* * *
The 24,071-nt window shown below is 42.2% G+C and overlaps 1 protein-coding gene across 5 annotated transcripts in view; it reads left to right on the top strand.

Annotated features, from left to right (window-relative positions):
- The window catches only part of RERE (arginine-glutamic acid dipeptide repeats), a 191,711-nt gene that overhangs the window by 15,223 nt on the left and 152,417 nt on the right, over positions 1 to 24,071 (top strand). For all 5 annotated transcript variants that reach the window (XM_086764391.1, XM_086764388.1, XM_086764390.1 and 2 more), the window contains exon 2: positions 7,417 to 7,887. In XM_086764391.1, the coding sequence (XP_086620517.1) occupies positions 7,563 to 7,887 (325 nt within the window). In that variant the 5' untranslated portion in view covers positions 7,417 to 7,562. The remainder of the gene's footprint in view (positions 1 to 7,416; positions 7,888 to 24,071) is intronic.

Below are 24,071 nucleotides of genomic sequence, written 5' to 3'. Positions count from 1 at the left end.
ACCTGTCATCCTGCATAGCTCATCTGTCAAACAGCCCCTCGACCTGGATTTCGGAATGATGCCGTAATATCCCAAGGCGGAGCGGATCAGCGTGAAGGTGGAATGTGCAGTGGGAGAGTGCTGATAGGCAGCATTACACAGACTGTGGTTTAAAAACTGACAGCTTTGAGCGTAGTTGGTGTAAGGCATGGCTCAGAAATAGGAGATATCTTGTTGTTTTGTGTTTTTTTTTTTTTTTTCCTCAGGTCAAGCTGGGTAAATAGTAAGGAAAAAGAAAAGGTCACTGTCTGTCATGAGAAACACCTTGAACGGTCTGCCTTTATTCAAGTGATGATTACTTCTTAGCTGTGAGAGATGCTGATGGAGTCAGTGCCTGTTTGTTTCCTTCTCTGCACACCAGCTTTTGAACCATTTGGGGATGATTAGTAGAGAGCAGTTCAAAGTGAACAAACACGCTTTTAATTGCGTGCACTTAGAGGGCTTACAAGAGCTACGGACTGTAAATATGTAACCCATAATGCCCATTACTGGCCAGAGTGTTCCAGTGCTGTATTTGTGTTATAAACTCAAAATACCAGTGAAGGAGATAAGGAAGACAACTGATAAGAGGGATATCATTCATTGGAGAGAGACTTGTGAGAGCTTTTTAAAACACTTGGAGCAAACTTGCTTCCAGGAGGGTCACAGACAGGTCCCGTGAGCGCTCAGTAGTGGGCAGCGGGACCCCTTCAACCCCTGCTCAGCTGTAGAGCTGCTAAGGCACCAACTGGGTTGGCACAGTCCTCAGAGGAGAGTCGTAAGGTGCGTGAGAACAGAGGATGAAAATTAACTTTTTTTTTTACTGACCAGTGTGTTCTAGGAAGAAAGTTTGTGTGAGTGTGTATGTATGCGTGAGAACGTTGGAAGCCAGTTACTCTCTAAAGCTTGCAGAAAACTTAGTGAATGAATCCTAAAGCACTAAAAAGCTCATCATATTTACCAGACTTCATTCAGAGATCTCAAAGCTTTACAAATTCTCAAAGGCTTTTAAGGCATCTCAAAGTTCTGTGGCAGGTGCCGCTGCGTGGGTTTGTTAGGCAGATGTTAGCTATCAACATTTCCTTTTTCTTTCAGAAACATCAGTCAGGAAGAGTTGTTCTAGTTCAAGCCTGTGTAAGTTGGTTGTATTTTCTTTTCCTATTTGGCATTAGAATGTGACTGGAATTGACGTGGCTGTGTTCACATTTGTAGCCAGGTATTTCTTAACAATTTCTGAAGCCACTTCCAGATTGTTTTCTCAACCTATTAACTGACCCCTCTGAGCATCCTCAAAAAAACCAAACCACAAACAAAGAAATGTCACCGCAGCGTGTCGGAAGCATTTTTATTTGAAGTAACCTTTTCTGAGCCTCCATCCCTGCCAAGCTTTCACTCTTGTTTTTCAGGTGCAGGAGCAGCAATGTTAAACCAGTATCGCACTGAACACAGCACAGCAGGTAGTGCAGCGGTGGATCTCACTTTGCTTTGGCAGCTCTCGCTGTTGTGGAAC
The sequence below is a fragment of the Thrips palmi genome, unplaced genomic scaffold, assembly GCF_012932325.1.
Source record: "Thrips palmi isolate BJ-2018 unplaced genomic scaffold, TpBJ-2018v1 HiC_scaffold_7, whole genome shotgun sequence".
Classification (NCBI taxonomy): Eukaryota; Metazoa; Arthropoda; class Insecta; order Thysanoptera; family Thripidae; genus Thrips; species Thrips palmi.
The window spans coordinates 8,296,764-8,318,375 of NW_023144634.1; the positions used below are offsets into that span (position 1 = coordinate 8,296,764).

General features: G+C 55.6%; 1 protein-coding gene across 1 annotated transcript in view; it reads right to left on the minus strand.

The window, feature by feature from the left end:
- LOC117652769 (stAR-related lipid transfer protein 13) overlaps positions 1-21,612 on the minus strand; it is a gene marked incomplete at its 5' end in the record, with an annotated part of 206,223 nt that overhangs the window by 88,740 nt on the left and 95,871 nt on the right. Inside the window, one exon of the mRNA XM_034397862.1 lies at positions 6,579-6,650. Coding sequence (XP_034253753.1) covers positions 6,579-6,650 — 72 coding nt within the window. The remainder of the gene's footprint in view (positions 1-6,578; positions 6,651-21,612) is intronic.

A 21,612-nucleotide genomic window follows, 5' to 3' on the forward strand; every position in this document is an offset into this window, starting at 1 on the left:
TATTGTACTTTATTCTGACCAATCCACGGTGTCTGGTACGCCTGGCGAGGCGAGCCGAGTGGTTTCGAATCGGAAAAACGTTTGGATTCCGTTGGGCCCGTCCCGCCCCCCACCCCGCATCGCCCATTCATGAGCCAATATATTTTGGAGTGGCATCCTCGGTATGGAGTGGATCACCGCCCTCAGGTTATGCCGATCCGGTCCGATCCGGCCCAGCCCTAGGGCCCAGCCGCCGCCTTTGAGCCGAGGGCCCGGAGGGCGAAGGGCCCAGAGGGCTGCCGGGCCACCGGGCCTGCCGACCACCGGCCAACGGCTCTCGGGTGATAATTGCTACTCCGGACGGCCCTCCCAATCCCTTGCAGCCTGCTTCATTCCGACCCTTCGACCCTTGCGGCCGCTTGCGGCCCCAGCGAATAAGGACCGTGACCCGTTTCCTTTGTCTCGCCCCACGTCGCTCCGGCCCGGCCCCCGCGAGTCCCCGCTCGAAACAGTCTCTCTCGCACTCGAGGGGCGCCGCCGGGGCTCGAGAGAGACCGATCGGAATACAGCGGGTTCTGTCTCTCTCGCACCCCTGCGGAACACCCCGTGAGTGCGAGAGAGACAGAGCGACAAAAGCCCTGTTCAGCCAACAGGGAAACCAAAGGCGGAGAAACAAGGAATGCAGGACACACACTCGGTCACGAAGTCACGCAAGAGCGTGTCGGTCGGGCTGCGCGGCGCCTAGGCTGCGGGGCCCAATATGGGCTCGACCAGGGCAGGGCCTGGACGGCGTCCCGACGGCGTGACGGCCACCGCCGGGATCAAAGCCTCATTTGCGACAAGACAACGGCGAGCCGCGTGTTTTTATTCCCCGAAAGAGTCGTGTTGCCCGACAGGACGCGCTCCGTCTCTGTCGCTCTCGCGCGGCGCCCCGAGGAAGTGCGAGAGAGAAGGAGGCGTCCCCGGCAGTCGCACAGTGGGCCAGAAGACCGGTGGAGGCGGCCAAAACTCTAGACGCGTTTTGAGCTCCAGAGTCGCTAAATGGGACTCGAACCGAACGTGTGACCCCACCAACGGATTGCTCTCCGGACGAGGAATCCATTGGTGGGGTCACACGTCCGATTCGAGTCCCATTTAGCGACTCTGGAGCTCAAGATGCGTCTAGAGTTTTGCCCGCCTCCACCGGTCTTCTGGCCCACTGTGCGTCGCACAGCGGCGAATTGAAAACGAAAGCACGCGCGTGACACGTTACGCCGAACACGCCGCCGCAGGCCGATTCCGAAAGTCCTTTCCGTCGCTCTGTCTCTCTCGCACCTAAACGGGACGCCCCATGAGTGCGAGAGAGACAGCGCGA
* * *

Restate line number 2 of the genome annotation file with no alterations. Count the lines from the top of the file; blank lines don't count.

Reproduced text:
Annotated features, from left to right (window-relative positions):